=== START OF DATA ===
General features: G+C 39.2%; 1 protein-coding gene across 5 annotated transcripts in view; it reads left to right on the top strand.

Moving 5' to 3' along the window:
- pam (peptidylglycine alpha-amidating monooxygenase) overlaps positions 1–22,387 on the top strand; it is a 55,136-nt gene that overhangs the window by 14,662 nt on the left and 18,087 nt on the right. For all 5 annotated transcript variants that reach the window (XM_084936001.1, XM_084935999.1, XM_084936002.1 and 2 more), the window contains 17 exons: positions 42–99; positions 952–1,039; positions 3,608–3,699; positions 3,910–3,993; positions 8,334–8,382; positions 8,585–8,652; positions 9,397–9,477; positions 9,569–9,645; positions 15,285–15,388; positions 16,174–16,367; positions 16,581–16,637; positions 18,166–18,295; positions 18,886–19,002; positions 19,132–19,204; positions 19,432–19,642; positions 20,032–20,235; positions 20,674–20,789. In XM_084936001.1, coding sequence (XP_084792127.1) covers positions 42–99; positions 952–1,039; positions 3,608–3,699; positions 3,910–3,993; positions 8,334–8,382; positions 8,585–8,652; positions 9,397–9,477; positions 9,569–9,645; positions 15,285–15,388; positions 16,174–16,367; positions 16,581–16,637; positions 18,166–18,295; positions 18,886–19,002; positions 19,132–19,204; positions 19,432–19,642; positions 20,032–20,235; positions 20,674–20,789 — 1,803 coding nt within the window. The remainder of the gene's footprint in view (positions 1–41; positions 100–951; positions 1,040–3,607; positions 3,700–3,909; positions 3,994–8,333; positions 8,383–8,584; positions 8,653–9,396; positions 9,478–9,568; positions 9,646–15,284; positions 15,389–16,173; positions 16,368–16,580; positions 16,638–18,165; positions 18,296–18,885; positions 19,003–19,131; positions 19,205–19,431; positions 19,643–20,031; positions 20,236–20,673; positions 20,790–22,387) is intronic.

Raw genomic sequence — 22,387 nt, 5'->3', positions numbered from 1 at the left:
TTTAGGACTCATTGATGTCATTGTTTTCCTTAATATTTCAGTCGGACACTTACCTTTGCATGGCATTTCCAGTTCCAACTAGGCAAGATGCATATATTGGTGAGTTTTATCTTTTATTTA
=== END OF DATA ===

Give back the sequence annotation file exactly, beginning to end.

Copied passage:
General features: G+C 39.2%; 1 protein-coding gene across 5 annotated transcripts in view; it reads left to right on the top strand.

Moving 5' to 3' along the window:
- pam (peptidylglycine alpha-amidating monooxygenase) overlaps positions 1–22,387 on the top strand; it is a 55,136-nt gene that overhangs the window by 14,662 nt on the left and 18,087 nt on the right. For all 5 annotated transcript variants that reach the window (XM_084936001.1, XM_084935999.1, XM_084936002.1 and 2 more), the window contains 17 exons: positions 42–99; positions 952–1,039; positions 3,608–3,699; positions 3,910–3,993; positions 8,334–8,382; positions 8,585–8,652; positions 9,397–9,477; positions 9,569–9,645; positions 15,285–15,388; positions 16,174–16,367; positions 16,581–16,637; positions 18,166–18,295; positions 18,886–19,002; positions 19,132–19,204; positions 19,432–19,642; positions 20,032–20,235; positions 20,674–20,789. In XM_084936001.1, coding sequence (XP_084792127.1) covers positions 42–99; positions 952–1,039; positions 3,608–3,699; positions 3,910–3,993; positions 8,334–8,382; positions 8,585–8,652; positions 9,397–9,477; positions 9,569–9,645; positions 15,285–15,388; positions 16,174–16,367; positions 16,581–16,637; positions 18,166–18,295; positions 18,886–19,002; positions 19,132–19,204; positions 19,432–19,642; positions 20,032–20,235; positions 20,674–20,789 — 1,803 coding nt within the window. The remainder of the gene's footprint in view (positions 1–41; positions 100–951; positions 1,040–3,607; positions 3,700–3,909; positions 3,994–8,333; positions 8,383–8,584; positions 8,653–9,396; positions 9,478–9,568; positions 9,646–15,284; positions 15,389–16,173; positions 16,368–16,580; positions 16,638–18,165; positions 18,296–18,885; positions 19,003–19,131; positions 19,205–19,431; positions 19,643–20,031; positions 20,236–20,673; positions 20,790–22,387) is intronic.

Raw genomic sequence — 22,387 nt, 5'->3', positions numbered from 1 at the left:
TTTAGGACTCATTGATGTCATTGTTTTCCTTAATATTTCAGTCGGACACTTACCTTTGCATGGCATTTCCAGTTCCAACTAGGCAAGATGCATATATTGGTGAGTTTTATCTTTTATTTA